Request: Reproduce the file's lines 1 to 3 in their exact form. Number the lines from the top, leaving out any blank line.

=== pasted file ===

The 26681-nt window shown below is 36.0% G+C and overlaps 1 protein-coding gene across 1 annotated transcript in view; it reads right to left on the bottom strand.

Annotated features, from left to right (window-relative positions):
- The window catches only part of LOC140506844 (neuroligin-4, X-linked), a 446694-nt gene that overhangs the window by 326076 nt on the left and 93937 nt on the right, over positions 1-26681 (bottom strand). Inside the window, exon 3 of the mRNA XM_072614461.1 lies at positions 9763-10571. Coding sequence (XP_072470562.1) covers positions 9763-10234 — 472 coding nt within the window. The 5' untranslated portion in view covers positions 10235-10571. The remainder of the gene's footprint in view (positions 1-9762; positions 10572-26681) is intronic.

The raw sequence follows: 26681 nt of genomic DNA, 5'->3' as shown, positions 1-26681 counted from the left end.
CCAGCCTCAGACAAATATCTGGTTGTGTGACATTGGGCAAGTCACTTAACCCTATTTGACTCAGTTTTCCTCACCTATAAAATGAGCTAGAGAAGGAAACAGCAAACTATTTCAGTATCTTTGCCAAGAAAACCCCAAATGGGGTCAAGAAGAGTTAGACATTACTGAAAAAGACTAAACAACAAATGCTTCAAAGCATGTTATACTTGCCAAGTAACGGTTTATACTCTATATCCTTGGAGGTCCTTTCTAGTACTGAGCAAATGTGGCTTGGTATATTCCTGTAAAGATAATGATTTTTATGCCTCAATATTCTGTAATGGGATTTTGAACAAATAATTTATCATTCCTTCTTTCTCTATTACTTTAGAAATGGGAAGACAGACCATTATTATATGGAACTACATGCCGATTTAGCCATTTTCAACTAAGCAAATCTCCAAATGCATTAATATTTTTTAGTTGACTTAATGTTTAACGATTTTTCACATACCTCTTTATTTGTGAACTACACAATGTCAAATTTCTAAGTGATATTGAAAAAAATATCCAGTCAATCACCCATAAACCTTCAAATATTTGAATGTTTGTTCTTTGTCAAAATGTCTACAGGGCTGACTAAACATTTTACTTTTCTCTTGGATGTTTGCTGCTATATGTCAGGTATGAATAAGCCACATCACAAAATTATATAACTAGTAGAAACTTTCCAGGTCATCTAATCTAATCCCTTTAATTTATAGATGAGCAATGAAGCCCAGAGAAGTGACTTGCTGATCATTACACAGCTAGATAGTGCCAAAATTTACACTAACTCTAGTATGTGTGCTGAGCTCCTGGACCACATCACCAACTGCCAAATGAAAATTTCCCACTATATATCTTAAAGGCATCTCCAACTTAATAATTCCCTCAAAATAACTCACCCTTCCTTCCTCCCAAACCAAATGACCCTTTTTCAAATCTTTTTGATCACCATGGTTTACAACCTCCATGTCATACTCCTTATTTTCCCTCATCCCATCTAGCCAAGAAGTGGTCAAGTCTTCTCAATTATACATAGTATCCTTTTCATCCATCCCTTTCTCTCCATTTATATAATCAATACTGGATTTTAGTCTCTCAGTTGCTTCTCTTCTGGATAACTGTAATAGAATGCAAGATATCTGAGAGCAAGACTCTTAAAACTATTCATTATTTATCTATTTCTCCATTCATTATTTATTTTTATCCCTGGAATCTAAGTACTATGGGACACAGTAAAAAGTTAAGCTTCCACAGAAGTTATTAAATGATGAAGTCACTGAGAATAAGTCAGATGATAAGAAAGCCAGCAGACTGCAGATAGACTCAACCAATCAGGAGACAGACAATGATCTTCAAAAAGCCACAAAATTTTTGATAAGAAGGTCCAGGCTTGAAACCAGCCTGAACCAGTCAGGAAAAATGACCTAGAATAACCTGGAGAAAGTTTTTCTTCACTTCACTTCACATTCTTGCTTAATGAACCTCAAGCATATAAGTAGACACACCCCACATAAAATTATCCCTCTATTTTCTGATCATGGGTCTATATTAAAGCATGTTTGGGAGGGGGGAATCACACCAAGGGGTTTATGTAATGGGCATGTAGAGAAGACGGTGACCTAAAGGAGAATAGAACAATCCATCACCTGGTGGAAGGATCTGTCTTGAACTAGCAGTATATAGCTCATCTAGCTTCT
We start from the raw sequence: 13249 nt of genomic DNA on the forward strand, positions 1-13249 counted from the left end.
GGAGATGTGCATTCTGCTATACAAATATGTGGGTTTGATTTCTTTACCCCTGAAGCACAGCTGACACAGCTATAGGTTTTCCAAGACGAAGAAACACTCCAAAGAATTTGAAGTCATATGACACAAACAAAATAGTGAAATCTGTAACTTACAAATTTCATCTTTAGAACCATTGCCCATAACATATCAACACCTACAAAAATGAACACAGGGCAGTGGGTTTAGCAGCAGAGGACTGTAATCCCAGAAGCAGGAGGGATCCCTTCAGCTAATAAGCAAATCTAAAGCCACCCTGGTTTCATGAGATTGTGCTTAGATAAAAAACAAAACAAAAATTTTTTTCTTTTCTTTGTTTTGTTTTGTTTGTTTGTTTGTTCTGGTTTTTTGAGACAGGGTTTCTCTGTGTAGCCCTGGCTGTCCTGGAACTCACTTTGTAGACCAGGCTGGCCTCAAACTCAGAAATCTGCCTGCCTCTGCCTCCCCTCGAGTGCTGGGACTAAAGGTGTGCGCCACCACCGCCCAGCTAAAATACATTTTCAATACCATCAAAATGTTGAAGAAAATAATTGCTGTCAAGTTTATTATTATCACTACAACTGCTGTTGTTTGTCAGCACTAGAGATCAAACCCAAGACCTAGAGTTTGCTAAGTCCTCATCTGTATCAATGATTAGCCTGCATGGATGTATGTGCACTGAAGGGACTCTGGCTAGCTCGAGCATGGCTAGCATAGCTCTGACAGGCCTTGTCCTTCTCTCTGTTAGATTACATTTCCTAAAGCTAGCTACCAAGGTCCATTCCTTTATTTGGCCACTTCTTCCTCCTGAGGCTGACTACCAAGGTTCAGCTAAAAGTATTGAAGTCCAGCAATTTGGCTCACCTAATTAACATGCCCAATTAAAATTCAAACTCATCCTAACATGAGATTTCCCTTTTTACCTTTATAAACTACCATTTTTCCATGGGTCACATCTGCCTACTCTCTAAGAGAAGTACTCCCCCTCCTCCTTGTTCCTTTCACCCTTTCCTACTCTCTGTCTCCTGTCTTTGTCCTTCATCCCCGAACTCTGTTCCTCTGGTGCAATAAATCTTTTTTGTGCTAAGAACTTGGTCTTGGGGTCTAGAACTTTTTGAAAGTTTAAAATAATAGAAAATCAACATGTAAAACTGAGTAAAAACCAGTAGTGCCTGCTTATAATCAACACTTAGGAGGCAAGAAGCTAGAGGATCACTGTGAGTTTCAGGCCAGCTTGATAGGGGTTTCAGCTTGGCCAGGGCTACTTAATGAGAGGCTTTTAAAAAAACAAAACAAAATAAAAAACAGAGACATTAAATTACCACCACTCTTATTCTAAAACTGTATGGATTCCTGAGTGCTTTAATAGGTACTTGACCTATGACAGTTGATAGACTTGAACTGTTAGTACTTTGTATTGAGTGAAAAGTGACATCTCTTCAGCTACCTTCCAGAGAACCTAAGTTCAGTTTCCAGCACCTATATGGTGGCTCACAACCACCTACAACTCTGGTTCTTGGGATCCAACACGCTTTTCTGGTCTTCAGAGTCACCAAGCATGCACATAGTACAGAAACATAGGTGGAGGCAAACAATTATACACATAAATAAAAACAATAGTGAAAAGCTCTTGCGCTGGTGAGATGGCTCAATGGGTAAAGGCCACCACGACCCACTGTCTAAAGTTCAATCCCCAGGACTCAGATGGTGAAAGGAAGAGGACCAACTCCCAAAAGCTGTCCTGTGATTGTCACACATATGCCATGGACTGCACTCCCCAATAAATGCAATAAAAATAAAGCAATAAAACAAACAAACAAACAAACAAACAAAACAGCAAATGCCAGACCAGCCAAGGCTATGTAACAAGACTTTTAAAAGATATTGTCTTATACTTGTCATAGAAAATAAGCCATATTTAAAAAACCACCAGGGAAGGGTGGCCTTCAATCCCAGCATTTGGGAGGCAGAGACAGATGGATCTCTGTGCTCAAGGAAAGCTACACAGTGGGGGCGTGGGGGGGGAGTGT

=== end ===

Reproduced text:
The 26681-nt window shown below is 36.0% G+C and overlaps 1 protein-coding gene across 1 annotated transcript in view; it reads right to left on the bottom strand.

Annotated features, from left to right (window-relative positions):
- The window catches only part of LOC140506844 (neuroligin-4, X-linked), a 446694-nt gene that overhangs the window by 326076 nt on the left and 93937 nt on the right, over positions 1-26681 (bottom strand). Inside the window, exon 3 of the mRNA XM_072614461.1 lies at positions 9763-10571. Coding sequence (XP_072470562.1) covers positions 9763-10234 — 472 coding nt within the window. The 5' untranslated portion in view covers positions 10235-10571. The remainder of the gene's footprint in view (positions 1-9762; positions 10572-26681) is intronic.